If you’re struggling with a bad IBS flare-up, going for a run is probably the last thing on your mind. However, fitness and gut health experts have revealed the many benefits of using exercise for IBS management…

What is IBS?

Health and running expert, Dr Juliet McGrattan, explains: ‘IBS is a very common condition affecting around one in five people. We still do not fully understand its causes. Symptoms include diarrhoea, constipation, bloating and abdominal pains.

‘Other symptoms include indigestion, fatigue and headaches. Sometimes, IBS can cause muscle pains, bladder symptoms and, for women, pain during sex.’

How can exercise help with IBS?

Exercise keeps you regular

If you suffer from constipation, exercise is a great option for keeping your bowel movements consistent and regular.

Dr McGrattan explains: ‘Regular exercise can keep constipation at bay, because it speeds up the passage of faeces through the bowel. This can help to reduce symptoms of bloating, too.’

Exercise reduces stress – a key IBS trigger

If your IBS is frequently triggered by stress, you’re not alone. Stress and tension in daily life consistently cause IBS flare-ups. If you’re trying to manage your stress levels, and in turn, improve IBS symptoms, regular exercise is essential.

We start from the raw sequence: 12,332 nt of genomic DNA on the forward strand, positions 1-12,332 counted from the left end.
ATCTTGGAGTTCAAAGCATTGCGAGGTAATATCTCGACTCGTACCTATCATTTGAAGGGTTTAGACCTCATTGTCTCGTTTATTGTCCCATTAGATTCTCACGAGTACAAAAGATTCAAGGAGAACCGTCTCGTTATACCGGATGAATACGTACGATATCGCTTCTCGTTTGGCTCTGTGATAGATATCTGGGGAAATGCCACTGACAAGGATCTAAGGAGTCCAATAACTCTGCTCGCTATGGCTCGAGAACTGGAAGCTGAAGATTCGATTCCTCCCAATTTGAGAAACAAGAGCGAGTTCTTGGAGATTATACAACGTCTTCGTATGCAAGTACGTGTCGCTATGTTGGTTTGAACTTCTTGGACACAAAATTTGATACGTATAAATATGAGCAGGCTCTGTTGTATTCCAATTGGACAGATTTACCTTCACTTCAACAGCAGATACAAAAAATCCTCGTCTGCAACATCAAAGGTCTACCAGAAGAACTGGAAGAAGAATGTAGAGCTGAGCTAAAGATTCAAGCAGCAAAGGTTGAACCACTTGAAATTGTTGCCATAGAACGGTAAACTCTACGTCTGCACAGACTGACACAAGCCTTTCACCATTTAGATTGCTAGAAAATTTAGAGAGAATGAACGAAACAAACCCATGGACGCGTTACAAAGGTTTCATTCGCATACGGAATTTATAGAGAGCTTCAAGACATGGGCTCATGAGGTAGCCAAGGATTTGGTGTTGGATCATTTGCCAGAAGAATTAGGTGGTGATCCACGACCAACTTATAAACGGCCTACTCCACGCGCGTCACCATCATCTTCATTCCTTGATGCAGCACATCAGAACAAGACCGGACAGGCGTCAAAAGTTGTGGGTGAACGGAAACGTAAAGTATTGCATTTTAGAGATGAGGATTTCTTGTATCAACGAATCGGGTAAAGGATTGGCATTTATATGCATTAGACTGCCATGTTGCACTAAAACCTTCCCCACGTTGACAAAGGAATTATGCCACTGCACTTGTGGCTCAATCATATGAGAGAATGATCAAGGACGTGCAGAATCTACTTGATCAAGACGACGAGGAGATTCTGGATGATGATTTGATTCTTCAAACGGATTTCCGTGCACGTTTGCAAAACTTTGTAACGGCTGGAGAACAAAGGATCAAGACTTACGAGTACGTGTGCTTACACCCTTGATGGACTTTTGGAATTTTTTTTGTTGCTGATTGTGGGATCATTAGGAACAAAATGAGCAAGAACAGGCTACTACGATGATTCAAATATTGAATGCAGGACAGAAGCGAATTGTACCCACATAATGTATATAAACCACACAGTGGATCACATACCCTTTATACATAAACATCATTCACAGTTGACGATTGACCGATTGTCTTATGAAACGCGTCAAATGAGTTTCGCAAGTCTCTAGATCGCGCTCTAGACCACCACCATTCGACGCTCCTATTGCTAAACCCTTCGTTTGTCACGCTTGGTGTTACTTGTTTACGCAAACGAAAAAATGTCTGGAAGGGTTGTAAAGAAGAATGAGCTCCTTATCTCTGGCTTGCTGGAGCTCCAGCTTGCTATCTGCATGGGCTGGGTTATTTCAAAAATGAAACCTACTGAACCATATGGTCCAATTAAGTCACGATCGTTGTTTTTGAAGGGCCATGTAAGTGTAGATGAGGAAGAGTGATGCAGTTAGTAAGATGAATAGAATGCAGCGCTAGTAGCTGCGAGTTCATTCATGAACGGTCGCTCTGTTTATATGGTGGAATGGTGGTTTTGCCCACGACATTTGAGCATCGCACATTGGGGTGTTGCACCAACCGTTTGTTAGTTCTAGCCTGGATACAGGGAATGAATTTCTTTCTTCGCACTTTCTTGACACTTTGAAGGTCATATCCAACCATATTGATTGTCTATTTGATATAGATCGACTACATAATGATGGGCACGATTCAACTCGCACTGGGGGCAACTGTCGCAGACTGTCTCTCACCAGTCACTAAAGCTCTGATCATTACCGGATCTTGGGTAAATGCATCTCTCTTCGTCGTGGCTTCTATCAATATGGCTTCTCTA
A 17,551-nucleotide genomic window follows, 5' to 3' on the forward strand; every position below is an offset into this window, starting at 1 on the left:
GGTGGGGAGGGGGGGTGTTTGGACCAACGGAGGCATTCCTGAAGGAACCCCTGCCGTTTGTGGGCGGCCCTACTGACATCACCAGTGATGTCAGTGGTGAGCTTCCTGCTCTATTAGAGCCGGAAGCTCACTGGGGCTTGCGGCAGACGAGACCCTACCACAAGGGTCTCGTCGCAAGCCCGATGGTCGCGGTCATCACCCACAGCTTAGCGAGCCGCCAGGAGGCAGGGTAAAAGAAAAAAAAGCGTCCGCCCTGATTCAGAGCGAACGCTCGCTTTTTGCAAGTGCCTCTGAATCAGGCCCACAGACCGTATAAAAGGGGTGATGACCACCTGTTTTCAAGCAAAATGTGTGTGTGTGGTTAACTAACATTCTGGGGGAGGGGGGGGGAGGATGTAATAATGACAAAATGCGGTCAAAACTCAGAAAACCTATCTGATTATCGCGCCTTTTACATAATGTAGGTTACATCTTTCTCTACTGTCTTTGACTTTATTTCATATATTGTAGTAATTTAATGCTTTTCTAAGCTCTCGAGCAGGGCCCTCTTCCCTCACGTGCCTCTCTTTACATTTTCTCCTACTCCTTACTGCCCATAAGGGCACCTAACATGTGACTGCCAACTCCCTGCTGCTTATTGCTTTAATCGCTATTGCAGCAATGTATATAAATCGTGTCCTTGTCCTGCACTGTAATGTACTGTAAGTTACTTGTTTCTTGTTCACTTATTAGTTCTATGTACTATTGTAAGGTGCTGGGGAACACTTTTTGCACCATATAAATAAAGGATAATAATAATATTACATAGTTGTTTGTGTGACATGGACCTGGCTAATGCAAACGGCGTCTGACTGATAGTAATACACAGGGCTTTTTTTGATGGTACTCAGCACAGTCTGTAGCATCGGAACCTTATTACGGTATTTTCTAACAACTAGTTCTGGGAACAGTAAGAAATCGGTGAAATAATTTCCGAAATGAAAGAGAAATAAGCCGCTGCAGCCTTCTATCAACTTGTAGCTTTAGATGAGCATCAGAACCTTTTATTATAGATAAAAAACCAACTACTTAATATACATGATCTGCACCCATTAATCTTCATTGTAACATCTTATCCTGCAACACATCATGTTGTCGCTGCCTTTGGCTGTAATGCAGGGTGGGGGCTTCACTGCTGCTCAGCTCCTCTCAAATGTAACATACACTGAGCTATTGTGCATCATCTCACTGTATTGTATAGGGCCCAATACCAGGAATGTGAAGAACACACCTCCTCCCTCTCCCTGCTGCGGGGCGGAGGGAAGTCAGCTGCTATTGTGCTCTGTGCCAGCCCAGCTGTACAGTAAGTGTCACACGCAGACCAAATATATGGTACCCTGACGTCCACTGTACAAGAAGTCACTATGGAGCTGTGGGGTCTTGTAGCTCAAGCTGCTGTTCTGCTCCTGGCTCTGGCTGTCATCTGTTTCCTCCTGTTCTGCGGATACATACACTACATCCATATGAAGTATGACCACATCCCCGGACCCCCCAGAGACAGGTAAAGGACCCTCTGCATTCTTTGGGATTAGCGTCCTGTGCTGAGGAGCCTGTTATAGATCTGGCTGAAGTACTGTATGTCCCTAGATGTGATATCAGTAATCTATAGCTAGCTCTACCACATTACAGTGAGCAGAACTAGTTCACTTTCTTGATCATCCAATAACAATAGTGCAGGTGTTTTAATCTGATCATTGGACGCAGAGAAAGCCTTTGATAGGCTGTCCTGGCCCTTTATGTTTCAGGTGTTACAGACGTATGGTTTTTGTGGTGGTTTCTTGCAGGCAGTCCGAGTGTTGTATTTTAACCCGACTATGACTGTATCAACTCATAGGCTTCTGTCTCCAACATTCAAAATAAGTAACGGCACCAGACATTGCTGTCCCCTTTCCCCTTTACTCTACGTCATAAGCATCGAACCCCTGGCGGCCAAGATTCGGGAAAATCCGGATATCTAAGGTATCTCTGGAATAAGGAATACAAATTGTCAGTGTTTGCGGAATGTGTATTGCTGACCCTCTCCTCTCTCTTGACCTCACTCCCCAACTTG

‘You can use exercise to stabilise mood and relieve stress,’ explains Dr McGrattan. ‘In turn, this can help you to manage the symptoms of IBS.’

Exercise endorphins benefit your mind and gut

Research has shown that our mind and gut are intrinsically linked. Because of this, it’s no wonder that whatever affects our mind, will also affect our gut.

Dr McGrattan explains: ‘There seems to be a close relationship between the brain and gut. Certain antidepressants improve IBS symptoms, even in people who aren’t depressed. This may be because they reduce pain or have a direct effect on the nerve endings in the gut.

‘When you exercise, your body releases natural versions of some of the chemicals that are in antidepressants, such as serotonin, a well-known feel-good chemical.’ Similar to antidepressants, this chemical can improve your gut health, as well as giving your mental well-being a boost.

Regular exercise for IBS can restore good gut bacteria

According to researchers from Rutgers University in the US, regular exercise restores the balance of good gut bacteria by up to a whopping 40 per cent!

Nutritionist, Dr Maroula Natsi, explains: ‘Exercise increases levels of the phylum Bacteroidetes, which are associated with improved metabolic health and protection against obesity. It’s also been found that people with lean body mass have more of the species Faecalibacterium prausnitzii, Roseburia hominis and Akkermansiamuciniphila in their microbiome make-up.’

Can exercise make IBS worse?

At this point, you might be thinking: ‘but exercise always makes my symptoms worse?’ Well, if you transition from no exercise to lots of exercise, this can cause the regularity of your bowel movements to suddenly increase. Also, if your exercise routine is inconsistent (e.g. one week you exercise 5 times, the next week you don’t exercise at all), your bowels are likely to be similarly inconsistent.

When using exercise for IBS management, the key is consistency. Try to gradually build up how often you exercise, then stick to a routine that works for you.

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